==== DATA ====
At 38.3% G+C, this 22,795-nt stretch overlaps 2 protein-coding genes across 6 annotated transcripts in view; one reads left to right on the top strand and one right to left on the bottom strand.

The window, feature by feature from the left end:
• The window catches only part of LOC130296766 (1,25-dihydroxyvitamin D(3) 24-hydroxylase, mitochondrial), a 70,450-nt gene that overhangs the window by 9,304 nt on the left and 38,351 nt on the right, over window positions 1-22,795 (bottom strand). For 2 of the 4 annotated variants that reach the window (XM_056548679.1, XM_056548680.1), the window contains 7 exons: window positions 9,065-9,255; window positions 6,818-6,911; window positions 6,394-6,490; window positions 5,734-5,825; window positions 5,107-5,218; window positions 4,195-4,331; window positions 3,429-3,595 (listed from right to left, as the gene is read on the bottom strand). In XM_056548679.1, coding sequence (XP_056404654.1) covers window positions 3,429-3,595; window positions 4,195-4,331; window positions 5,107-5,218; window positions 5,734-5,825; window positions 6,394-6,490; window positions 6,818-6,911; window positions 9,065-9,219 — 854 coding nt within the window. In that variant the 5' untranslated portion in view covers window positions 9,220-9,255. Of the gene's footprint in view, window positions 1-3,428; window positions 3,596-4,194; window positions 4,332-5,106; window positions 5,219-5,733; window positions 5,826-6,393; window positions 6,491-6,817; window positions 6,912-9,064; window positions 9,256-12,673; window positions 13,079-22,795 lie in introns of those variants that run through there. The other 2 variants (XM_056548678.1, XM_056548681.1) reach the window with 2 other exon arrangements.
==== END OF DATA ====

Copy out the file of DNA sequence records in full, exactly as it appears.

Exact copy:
At 38.3% G+C, this 22,795-nt stretch overlaps 2 protein-coding genes across 6 annotated transcripts in view; one reads left to right on the top strand and one right to left on the bottom strand.

The window, feature by feature from the left end:
• The window catches only part of LOC130296766 (1,25-dihydroxyvitamin D(3) 24-hydroxylase, mitochondrial), a 70,450-nt gene that overhangs the window by 9,304 nt on the left and 38,351 nt on the right, over window positions 1-22,795 (bottom strand). For 2 of the 4 annotated variants that reach the window (XM_056548679.1, XM_056548680.1), the window contains 7 exons: window positions 9,065-9,255; window positions 6,818-6,911; window positions 6,394-6,490; window positions 5,734-5,825; window positions 5,107-5,218; window positions 4,195-4,331; window positions 3,429-3,595 (listed from right to left, as the gene is read on the bottom strand). In XM_056548679.1, coding sequence (XP_056404654.1) covers window positions 3,429-3,595; window positions 4,195-4,331; window positions 5,107-5,218; window positions 5,734-5,825; window positions 6,394-6,490; window positions 6,818-6,911; window positions 9,065-9,219 — 854 coding nt within the window. In that variant the 5' untranslated portion in view covers window positions 9,220-9,255. Of the gene's footprint in view, window positions 1-3,428; window positions 3,596-4,194; window positions 4,332-5,106; window positions 5,219-5,733; window positions 5,826-6,393; window positions 6,491-6,817; window positions 6,912-9,064; window positions 9,256-12,673; window positions 13,079-22,795 lie in introns of those variants that run through there. The other 2 variants (XM_056548678.1, XM_056548681.1) reach the window with 2 other exon arrangements.